Rick Jussel Columnn November 06, 2008

AFC West lead aside, you can stick a fork in the Broncos

The Denver Broncos, even though they still lead the AFC West by one game, are toast.




It’s wait ’til next season for the Broncos. You know it and I know it. To beat the Broncos from here on out, all you’ve got to do is one thing: Show up. Even once-certain wins over Oakland and Kansas City at New Mile High are now in serious question.

Cleveland will beat the Broncos tonight in Cleveland in a game the league schedule-makers must be wondering about.

It’s depressing to the max.

What has happened to bring out the absolute worst in this team?

For one thing, injuries have happened. They always do, always will.

Still …

Injuries aren’t the big reason for Denver’s plight. Sure Champ and Boss are gone, but the Denver D was terrible when the Baileys were on the field. And Sunday’s loss of running backs Michael Pittman and Andre Hall for the rest of the season won’t be a death knell because the Broncos won’t be running the ball anyway.

Injuries are part of the problem, but not the overriding factor.

Let’s look at coaching, first the lack of direction on the defensive side.

The corners, as Denver wide receiver Brandon Marshall so astutely noticed Sunday, are playing roughly 10 yards off the line of scrimmage on most plays. What’s with that? It’s allowing teams to repeatedly march down the field using short passes.

Soft coverage, however, isn’t the only problem.

The defensive coaches can’t even figure out what base formation they want to run: a 4-3 or a 3-4 and it’s halfway through the season.

As for the players, let’s start at the safeties, whoever they may be this week. They have been terrible all season both in run support and as ball hawks. Folks, those are the things safeties are supposed to do by definition.

The defensive line isn’t big enough to stuff the run with the front three or four (take your pick). The youngsters drafted over the past two years have been ineffective, save for tackle Marcus Thomas, who will be a contributor, but not a star, for years to come.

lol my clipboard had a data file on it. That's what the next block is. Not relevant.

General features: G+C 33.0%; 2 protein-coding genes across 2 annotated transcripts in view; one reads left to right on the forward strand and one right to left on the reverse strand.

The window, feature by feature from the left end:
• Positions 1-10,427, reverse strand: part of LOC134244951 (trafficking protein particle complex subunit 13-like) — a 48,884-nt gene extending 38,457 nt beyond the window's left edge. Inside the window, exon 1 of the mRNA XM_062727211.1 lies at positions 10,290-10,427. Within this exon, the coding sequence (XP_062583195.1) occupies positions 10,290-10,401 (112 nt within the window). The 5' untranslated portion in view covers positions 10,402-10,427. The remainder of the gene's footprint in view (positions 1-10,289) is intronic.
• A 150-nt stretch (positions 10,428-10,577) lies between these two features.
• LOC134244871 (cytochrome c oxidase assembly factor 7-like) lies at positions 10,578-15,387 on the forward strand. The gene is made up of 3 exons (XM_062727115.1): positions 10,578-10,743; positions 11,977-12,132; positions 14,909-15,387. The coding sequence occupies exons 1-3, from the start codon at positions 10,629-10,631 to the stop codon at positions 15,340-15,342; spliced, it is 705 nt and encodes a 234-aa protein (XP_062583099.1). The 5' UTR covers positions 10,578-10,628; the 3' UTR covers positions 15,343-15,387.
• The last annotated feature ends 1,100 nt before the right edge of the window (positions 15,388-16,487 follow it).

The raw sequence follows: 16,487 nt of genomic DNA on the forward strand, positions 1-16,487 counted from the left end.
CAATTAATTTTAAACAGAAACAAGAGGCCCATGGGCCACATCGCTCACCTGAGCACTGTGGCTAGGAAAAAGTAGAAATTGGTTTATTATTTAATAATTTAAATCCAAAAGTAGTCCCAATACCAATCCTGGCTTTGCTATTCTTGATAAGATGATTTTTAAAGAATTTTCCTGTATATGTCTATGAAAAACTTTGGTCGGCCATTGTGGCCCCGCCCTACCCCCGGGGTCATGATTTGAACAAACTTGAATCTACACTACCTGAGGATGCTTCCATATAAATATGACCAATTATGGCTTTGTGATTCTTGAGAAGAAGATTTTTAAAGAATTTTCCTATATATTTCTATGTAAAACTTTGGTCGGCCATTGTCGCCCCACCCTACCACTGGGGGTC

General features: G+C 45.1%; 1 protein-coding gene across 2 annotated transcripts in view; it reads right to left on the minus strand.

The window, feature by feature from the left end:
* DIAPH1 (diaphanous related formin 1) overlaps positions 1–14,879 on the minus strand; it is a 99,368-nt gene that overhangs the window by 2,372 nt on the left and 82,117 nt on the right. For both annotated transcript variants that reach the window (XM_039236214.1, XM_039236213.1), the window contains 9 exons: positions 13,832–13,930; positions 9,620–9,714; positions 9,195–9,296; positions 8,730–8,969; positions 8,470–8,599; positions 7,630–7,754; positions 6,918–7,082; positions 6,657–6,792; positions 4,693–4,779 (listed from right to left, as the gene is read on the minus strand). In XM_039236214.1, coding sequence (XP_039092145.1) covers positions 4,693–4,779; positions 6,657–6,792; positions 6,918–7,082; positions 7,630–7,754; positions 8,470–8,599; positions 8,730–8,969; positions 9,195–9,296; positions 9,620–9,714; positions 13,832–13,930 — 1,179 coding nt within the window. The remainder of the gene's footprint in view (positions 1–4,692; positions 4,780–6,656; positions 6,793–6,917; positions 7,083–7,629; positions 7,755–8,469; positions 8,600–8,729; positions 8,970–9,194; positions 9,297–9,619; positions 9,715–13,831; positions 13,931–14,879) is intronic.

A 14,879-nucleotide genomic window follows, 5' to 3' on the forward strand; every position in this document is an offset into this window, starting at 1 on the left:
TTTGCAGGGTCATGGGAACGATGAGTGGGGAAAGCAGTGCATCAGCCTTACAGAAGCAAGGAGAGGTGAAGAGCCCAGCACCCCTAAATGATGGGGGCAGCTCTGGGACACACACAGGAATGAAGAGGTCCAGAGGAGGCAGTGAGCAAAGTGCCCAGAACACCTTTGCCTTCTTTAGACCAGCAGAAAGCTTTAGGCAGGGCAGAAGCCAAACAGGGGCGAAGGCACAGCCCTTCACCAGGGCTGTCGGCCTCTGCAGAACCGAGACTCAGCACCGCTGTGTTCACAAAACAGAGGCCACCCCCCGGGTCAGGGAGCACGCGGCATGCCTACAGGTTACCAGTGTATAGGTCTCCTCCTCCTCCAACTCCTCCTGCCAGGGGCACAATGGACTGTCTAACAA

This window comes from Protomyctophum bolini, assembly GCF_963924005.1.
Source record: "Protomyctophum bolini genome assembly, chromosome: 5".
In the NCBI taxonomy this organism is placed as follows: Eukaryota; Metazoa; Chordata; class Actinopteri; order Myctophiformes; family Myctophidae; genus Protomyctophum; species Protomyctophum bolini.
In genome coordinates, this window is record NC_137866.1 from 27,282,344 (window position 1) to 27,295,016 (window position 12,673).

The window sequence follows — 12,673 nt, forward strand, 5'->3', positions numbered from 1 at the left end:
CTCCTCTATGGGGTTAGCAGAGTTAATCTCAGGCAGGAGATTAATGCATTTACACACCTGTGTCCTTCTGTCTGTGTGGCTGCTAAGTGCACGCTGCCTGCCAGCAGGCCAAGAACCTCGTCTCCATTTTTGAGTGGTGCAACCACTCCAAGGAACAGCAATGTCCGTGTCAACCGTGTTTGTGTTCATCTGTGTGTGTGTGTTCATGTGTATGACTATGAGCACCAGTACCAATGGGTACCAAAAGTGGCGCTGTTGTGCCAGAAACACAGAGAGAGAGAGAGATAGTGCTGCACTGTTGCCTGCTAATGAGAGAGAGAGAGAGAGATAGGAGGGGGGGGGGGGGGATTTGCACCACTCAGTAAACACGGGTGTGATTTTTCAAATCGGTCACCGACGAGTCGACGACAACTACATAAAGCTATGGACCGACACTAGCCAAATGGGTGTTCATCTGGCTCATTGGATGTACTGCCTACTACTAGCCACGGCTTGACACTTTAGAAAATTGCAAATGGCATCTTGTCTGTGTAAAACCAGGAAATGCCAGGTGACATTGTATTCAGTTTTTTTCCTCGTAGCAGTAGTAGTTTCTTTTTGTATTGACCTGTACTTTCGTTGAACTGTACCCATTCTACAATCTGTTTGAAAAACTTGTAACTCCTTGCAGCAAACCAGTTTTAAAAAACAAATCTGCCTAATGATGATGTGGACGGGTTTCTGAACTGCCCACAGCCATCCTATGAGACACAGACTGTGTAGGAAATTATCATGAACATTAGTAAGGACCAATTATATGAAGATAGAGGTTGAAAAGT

Elvis Dumervil, drafted three years ago, is a competent defensive end and pass rusher, if he is moved around a bit — Karl Mecklenberg style. He does, however, have a hard time rushing or stopping the run if he plays in the same spot for an entire game.

As for the linebackers, with D.J. Williams out four weeks, there is very little star power and very little stopping power.

That’s the defense: Nothing that can’t be fixed with, say, five or six new players.

Now let’s look at the offensive side and start with play-calling.

Marshall, the team’s biggest weapon, wasn’t even looked at for most of Sunday’s loss to Miami as he hung around on the outside.

Has anyone ever heard of a crossing pattern? A pick of any sort, that although against the rules in some instances, can still be done in a variety of ways to help shake tight coverage.

All of the sudden, the team’s biggest threat is rookie fullback Peyton Hillis, who caught short passes worth more than 100 yards on Sunday, which begs the question: If he is indeed this good, why haven’t we seen him previously?

As for the running game, Denver’s line is not moving anyone when a running play is called. But it very seldom has been able to do that. Denver’s running game has always depended on tomfoolery, not brute strength. There is no tomfoolery now.

Now, it’s shotgun, take the first read, Jay Cutler, and throw the ball short.

If Denver can’t be consistent enough to march the ball down the field in one fashion or another, they have to look deep — often.

Slants work for other teams, why not Denver?

The deep toss to Marshall last week worked, albeit the official saw it another way. Why not more of that and less of the six-yards-and-out sideline patterns?

Tonight, the Broncos will have to slow the Browns with a new quarterback, Brady Quinn. That quarterback change may be a blessing in disguise for Denver in that Quinn will have had basically one practice before this game.

But, the way things have gone lately, I can’t see the Broncos doing anything other than losing.

I’ll take my 4-4 record picking with or against Denver, and say the Broncos, a 3-point underdog (I’m 3-4-1 against the spread), take another tumble, 27-20.


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